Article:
One is a Lonely Number
Back in 1969, the band Three Dog Night hit the Billboard Hot 100 charts with a song called “One.” The first line of the tune says, “One is the loneliest number that you’ll ever do”—and while the singer is referring to personal relationships, I believe this statement is just as applicable for professional and business interactions.
The song lyric raises an important question: Is it more effective to be independent or interdependent when it comes to producing results at work?
When I was a young girl, I would tell anyone who tried to help me to put on my clothes, tie my shoes, or fix my hair that “I could do it my byself.” I convinced myself and others I did not need any assistance whatsoever. But afterward, when my shirt was crookedly buttoned, my shoelaces immediately came untied, or my hair was a hot mess, it was clear I could have benefited from their offer.
So it is in business: With so many pressing demands at work and the appearance of so little time, it is tempting to fly solo to get things done quickly and “right” the first time. And true, there are some things that you can accomplish more effectively on your own, like responding to e-mails, creating first drafts of ideas and plans, and scheduling important meetings. At some point, however, we must take advice from the Beatles and “come together” instead of being the “lonely one.”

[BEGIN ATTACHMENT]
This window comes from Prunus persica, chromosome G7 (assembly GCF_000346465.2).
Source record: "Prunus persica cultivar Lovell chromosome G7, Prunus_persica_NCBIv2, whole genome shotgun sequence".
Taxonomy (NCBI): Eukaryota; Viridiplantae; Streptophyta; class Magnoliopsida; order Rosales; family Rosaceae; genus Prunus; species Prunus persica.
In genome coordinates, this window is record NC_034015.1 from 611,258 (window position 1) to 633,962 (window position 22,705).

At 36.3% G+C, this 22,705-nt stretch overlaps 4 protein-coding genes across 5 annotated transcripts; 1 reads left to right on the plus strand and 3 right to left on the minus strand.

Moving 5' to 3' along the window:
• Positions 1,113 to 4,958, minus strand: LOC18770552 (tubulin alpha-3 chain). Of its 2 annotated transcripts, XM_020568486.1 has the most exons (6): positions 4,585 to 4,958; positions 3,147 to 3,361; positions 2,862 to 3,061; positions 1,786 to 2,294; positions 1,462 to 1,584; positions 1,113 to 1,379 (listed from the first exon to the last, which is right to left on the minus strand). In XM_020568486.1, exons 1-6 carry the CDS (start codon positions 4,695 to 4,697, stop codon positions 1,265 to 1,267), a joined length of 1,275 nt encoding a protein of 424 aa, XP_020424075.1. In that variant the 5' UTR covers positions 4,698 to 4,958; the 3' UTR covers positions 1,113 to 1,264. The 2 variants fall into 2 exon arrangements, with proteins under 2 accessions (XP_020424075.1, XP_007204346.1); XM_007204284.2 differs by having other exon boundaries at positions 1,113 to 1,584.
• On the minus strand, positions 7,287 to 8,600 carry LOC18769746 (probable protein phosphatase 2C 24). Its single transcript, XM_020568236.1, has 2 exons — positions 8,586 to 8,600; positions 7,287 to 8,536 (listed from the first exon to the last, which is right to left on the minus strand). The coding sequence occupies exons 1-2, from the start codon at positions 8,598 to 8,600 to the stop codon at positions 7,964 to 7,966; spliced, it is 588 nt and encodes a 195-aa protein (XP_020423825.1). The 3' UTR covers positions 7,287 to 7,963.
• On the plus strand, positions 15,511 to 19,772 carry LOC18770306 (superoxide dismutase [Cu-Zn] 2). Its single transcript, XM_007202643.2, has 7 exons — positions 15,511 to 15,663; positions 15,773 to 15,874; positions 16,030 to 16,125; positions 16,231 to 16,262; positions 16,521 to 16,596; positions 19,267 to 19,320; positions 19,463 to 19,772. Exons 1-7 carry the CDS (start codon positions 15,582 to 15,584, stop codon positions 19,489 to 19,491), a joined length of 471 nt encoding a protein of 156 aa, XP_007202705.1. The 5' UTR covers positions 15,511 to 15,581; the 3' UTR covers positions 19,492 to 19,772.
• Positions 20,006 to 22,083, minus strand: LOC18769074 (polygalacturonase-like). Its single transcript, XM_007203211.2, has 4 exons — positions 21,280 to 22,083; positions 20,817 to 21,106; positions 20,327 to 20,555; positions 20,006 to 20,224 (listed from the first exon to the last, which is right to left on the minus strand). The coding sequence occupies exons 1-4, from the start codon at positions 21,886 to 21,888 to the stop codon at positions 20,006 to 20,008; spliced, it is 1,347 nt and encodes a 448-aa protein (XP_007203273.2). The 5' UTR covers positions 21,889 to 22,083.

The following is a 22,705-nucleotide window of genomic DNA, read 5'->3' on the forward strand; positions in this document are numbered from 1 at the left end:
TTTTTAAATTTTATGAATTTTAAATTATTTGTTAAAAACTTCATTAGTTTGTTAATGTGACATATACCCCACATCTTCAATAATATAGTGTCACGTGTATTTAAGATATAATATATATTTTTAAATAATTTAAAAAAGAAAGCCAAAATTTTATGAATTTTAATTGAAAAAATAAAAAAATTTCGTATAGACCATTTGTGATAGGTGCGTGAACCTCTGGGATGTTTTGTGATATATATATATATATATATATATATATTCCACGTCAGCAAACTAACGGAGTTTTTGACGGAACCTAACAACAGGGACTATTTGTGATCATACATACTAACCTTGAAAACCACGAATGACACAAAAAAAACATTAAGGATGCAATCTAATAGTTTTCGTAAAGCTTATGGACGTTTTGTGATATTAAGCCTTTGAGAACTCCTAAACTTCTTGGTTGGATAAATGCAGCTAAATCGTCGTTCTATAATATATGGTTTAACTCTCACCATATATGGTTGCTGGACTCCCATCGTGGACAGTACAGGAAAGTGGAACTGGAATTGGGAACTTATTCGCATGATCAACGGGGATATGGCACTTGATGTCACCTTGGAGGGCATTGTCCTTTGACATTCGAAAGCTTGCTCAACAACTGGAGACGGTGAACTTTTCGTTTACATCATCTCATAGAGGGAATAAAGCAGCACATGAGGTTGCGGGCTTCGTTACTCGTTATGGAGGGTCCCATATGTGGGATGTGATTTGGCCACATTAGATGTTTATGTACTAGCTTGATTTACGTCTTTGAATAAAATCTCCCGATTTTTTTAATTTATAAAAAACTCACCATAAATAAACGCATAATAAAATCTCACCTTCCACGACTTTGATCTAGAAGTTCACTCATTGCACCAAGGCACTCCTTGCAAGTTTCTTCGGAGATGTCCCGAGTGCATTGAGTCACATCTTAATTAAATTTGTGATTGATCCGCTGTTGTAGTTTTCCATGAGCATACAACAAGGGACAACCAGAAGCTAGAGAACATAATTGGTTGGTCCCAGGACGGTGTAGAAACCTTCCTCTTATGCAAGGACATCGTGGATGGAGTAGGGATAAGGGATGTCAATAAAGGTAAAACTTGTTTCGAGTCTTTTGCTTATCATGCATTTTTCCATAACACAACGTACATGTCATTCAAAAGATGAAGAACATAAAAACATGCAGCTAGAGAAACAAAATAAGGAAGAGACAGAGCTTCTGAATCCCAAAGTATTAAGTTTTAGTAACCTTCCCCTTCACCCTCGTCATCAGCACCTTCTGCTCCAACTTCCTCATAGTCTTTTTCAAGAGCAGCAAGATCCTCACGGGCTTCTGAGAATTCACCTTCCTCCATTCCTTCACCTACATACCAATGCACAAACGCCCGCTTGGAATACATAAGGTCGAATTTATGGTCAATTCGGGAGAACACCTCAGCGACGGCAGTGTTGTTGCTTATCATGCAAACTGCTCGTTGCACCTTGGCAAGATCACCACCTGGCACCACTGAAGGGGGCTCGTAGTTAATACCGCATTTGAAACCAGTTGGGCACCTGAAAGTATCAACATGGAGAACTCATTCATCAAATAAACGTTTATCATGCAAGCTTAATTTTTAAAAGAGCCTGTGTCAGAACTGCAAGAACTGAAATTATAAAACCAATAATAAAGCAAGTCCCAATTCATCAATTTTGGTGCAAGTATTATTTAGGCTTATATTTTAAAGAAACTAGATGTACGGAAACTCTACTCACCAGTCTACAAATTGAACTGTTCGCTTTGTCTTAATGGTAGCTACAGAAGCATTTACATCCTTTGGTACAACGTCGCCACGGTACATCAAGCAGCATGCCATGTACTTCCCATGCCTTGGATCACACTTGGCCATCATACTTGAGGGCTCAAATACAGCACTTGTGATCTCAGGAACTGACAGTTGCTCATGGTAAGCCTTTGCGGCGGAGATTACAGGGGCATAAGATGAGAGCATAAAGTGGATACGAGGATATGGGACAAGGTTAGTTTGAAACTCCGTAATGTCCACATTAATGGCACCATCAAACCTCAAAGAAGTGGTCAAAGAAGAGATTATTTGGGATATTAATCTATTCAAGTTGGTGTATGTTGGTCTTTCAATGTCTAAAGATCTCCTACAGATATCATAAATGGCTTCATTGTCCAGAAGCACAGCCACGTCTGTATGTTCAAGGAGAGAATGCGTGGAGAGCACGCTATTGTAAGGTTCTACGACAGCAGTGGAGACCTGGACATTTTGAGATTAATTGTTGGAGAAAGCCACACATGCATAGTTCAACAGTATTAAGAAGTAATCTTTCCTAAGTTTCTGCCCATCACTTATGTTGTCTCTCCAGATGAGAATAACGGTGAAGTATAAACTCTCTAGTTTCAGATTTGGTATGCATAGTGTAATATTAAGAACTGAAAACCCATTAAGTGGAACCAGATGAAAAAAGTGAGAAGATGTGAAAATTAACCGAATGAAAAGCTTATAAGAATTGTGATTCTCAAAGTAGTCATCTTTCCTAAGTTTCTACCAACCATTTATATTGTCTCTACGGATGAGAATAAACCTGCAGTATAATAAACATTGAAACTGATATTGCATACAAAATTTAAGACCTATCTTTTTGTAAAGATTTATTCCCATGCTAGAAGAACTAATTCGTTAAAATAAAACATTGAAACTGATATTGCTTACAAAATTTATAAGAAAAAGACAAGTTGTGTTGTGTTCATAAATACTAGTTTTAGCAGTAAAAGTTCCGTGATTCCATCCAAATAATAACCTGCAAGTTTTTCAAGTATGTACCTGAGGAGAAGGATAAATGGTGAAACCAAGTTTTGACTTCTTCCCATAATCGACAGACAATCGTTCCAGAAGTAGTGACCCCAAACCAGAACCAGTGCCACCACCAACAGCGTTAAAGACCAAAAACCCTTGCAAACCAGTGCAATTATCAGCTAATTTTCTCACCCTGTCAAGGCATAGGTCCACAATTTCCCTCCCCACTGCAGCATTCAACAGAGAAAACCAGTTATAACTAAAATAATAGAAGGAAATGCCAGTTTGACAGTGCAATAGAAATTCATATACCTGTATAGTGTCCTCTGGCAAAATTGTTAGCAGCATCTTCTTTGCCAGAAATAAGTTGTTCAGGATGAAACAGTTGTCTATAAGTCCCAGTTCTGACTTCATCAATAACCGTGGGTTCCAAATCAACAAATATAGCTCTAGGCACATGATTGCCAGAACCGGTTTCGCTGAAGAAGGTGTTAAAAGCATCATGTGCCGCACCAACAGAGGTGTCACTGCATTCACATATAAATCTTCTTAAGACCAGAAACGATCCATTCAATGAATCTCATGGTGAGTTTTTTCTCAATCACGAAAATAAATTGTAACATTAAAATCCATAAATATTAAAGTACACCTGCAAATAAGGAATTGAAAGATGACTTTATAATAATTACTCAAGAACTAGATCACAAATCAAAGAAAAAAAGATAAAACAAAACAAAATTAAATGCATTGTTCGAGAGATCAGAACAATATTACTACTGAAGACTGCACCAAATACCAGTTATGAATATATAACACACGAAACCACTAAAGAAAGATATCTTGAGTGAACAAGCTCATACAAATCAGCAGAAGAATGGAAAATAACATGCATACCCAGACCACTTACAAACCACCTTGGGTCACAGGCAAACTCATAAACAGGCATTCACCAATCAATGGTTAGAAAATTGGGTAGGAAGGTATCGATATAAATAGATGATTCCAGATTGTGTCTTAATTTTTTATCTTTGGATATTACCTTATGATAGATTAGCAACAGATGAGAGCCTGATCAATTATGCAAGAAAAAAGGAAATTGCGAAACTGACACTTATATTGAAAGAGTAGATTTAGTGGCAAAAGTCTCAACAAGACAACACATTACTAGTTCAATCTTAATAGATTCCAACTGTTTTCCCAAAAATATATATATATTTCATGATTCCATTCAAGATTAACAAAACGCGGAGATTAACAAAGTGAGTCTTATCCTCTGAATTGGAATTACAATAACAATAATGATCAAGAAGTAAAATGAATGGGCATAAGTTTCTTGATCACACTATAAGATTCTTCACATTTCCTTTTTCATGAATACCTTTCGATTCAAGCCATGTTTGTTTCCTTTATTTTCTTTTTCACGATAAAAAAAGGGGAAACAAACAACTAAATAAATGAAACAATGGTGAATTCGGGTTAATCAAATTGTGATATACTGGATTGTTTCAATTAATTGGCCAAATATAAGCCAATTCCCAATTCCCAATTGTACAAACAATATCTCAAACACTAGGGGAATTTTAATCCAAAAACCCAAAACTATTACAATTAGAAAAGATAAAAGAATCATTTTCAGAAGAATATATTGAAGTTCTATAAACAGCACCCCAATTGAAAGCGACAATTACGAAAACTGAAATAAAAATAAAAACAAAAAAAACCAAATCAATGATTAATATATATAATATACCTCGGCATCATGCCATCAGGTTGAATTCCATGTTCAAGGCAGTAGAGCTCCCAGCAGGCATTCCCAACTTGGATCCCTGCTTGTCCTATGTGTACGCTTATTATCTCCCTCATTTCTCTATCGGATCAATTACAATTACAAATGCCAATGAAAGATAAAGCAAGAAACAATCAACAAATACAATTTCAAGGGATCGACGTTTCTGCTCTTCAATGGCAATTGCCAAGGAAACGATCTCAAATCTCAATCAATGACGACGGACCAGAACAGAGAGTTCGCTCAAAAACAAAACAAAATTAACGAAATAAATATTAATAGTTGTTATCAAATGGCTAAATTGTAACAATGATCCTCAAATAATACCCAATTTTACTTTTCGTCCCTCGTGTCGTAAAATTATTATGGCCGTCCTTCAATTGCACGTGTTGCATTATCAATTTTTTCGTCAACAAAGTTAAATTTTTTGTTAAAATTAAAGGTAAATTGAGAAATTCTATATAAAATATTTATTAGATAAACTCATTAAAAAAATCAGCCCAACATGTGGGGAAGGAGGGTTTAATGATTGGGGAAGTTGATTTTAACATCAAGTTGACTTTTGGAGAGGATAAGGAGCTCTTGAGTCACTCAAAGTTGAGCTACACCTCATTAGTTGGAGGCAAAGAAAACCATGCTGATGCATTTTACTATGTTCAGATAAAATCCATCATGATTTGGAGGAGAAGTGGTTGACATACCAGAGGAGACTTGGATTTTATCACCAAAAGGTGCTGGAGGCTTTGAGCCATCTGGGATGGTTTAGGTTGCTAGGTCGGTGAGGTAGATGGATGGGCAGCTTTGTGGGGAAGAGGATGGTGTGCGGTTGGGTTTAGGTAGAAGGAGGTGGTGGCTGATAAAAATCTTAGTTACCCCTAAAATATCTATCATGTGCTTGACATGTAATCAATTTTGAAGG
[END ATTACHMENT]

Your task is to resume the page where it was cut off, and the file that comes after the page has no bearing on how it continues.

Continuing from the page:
Collaboration is about coming together to create ideas and best practices, and I believe that nothing new of any substance gets built without it. But I must admit, to this day I struggle with seeking help and input from others because my inner child still desires to do things “my byself.”
I was taught a precious lesson about the need for collaboration while publishing my first book, People Leadership: 30 Strategies to Ensure Your Team’s Success. While writing may seem like an individualized experience, I learned during this process that what appeared to be my original and independent thoughts came from many years of learning from and collaborating with people in my personal and professional life. Once I got an initial draft done, I needed a writing coach and editor to provide their ideas and expertise to enhance the text’s quality and readability; then there was an intense collaboration with my publisher regarding the cover and layout design, proofread, and printing.
The point is, even though writing seems like one person can do it—the author—the finished product is much better when created with a team of people, each of whom has ideas and skill sets that the author doesn’t possess.
In this regard, business projects and activities are no different than publishing a book—but collaboration gets a bad rap in the business world because it doesn’t always accomplish the desired results. The trouble is not with collaboration itself; however—it’s in the execution. With the right approach, collaboration can produce outstanding results. Here are four keys to get you there: